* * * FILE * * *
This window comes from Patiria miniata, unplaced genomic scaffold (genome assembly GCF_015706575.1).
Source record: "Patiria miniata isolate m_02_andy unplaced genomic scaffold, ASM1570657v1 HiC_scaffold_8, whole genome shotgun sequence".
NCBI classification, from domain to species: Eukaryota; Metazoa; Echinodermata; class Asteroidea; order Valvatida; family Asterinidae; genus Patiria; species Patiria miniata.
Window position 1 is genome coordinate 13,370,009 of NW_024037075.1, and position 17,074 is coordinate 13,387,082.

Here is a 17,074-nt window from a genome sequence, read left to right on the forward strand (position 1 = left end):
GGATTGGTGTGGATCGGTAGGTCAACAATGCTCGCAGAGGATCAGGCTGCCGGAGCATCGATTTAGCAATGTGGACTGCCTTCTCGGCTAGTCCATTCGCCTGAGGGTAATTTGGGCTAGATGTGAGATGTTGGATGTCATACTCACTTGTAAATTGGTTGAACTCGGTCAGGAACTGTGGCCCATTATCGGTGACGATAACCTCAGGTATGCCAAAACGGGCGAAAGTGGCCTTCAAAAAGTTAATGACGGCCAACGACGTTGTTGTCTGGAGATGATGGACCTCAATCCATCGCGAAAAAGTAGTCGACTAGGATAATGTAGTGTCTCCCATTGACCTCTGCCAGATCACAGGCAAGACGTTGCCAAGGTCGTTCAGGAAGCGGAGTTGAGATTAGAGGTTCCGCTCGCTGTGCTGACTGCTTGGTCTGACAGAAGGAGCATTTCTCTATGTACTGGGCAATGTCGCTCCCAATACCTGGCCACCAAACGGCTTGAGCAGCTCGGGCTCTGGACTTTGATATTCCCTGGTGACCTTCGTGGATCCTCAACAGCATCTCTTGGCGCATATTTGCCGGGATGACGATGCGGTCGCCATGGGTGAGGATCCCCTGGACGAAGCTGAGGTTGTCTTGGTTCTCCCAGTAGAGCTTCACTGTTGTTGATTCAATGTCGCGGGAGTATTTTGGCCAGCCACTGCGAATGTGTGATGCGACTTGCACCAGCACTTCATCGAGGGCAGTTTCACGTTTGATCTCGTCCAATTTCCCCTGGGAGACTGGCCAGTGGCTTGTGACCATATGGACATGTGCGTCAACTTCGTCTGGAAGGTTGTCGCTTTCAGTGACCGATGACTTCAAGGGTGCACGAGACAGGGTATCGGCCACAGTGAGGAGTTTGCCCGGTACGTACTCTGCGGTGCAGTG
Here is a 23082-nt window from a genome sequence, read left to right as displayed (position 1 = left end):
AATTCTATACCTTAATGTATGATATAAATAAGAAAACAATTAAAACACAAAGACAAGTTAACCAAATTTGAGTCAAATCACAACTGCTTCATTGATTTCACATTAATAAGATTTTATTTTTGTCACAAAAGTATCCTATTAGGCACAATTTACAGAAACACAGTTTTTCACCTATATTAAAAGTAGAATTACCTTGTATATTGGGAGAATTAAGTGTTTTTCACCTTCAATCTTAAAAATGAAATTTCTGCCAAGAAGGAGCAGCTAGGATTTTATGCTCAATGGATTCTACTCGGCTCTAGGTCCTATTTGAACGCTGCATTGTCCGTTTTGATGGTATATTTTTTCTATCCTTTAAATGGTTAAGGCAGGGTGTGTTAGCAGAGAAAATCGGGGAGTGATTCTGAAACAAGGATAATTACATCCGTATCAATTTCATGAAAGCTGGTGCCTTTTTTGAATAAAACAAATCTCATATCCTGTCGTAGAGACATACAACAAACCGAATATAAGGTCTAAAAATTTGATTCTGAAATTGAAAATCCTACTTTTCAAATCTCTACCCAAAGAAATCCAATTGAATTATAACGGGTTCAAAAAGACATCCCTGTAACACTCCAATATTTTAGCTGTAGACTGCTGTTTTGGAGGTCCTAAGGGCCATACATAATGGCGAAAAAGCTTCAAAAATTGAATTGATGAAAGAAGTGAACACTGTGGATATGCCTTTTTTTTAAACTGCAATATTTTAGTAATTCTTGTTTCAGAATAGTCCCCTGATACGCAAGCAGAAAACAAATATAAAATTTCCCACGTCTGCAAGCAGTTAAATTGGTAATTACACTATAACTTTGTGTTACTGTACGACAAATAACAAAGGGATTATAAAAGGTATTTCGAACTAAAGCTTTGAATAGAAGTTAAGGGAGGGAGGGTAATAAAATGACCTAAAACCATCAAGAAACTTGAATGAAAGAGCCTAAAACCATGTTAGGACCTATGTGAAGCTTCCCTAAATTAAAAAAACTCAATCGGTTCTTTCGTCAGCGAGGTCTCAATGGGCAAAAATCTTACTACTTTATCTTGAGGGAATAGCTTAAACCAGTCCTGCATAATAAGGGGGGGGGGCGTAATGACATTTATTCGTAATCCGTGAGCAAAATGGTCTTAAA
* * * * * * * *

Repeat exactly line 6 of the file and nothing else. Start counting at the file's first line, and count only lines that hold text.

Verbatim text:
GGATTGGTGTGGATCGGTAGGTCAACAATGCTCGCAGAGGATCAGGCTGCCGGAGCATCGATTTAGCAATGTGGACTGCCTTCTCGGCTAGTCCATTCGCCTGAGGGTAATTTGGGCTAGATGTGAGATGTTGGATGTCATACTCACTTGTAAATTGGTTGAACTCGGTCAGGAACTGTGGCCCATTATCGGTGACGATAACCTCAGGTATGCCAAAACGGGCGAAAGTGGCCTTCAAAAAGTTAATGACGGCCAACGACGTTGTTGTCTGGAGATGATGGACCTCAATCCATCGCGAAAAAGTAGTCGACTAGGATAATGTAGTGTCTCCCATTGACCTCTGCCAGATCACAGGCAAGACGTTGCCAAGGTCGTTCAGGAAGCGGAGTTGAGATTAGAGGTTCCGCTCGCTGTGCTGACTGCTTGGTCTGACAGAAGGAGCATTTCTCTATGTACTGGGCAATGTCGCTCCCAATACCTGGCCACCAAACGGCTTGAGCAGCTCGGGCTCTGGACTTTGATATTCCCTGGTGACCTTCGTGGATCCTCAACAGCATCTCTTGGCGCATATTTGCCGGGATGACGATGCGGTCGCCATGGGTGAGGATCCCCTGGACGAAGCTGAGGTTGTCTTGGTTCTCCCAGTAGAGCTTCACTGTTGTTGATTCAATGTCGCGGGAGTATTTTGGCCAGCCACTGCGAATGTGTGATGCGACTTGCACCAGCACTTCATCGAGGGCAGTTTCACGTTTGATCTCGTCCAATTTCCCCTGGGAGACTGGCCAGTGGCTTGTGACCATATGGACATGTGCGTCAACTTCGTCTGGAAGGTTGTCGCTTTCAGTGACCGATGACTTCAAGGGTGCACGAGACAGGGTATCGGCCACAGTGAGGAGTTTGCCCGGTACGTACTCTGCGGTGCAGTG